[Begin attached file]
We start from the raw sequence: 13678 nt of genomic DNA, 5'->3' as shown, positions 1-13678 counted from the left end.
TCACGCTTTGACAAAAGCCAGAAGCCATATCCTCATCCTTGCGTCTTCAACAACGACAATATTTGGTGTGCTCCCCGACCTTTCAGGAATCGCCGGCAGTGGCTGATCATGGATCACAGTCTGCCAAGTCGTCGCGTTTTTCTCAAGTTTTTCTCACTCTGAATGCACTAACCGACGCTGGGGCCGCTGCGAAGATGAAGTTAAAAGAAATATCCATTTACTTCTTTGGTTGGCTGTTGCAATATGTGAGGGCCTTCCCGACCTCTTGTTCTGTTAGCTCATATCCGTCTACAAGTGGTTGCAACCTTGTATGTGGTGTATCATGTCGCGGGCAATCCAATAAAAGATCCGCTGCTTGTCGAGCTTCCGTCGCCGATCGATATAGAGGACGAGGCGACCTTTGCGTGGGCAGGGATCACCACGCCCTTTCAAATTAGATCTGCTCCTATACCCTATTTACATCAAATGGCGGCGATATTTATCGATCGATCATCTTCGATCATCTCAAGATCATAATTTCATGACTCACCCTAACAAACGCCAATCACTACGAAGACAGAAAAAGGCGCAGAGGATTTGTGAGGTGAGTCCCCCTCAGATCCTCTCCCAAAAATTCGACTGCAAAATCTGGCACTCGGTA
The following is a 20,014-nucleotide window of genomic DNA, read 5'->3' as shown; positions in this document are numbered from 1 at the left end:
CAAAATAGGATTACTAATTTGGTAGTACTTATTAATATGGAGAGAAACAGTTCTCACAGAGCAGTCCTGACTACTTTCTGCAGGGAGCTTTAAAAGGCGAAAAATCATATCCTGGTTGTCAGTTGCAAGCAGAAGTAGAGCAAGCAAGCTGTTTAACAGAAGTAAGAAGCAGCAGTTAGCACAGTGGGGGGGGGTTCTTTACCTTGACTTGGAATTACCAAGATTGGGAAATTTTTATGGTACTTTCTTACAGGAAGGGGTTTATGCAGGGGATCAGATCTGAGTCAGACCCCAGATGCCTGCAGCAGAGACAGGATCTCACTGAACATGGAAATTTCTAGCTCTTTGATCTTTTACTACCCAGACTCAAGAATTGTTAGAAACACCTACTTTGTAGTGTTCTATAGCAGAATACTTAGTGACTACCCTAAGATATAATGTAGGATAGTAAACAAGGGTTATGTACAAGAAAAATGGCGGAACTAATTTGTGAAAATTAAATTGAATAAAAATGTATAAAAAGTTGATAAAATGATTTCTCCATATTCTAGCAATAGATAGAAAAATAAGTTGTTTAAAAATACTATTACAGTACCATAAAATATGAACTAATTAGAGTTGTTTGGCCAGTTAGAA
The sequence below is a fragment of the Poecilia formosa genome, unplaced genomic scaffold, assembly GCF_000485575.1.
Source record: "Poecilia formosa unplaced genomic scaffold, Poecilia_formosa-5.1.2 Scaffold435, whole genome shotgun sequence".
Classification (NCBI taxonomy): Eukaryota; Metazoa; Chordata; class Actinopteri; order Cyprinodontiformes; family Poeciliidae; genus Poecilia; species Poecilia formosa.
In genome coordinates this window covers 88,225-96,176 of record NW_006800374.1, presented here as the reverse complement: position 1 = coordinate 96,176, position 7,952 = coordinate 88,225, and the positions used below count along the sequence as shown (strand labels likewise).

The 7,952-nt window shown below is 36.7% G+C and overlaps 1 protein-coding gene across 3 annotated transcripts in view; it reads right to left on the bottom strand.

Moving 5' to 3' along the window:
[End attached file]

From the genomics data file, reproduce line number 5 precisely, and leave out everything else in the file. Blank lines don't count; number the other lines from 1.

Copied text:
The sequence below is a fragment of the Poecilia formosa genome, unplaced genomic scaffold, assembly GCF_000485575.1.